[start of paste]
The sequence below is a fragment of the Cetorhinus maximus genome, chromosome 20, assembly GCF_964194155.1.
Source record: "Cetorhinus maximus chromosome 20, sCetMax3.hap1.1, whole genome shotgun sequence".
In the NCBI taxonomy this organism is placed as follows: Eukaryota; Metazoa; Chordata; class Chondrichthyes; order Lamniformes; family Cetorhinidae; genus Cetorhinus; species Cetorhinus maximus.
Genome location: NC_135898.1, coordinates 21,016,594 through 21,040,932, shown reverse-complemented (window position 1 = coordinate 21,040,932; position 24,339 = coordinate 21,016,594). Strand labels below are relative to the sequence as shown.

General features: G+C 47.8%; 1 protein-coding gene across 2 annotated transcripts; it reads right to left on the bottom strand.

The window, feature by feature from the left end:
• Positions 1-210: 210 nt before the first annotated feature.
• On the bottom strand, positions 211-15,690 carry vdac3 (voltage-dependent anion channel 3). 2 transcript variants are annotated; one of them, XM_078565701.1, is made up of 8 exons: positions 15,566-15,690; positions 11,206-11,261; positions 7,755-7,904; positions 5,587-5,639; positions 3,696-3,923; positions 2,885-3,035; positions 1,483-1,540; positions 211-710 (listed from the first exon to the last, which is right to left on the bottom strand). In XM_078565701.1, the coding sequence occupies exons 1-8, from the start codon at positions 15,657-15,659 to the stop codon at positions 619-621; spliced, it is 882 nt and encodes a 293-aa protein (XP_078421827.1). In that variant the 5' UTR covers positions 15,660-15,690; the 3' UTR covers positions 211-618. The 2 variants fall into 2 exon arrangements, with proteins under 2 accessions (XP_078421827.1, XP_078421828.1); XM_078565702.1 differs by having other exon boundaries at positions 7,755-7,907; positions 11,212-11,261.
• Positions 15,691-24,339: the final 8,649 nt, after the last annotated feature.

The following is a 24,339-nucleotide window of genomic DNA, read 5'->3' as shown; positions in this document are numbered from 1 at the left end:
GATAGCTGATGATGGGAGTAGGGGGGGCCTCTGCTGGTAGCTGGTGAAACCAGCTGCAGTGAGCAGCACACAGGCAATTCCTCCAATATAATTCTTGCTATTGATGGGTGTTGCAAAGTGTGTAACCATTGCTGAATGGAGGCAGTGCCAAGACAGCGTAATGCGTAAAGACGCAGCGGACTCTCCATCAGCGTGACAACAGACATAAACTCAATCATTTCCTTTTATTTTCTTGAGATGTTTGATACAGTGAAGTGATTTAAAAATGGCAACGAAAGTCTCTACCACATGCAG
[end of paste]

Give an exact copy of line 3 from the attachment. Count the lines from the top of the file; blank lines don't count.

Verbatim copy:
In the NCBI taxonomy this organism is placed as follows: Eukaryota; Metazoa; Chordata; class Chondrichthyes; order Lamniformes; family Cetorhinidae; genus Cetorhinus; species Cetorhinus maximus.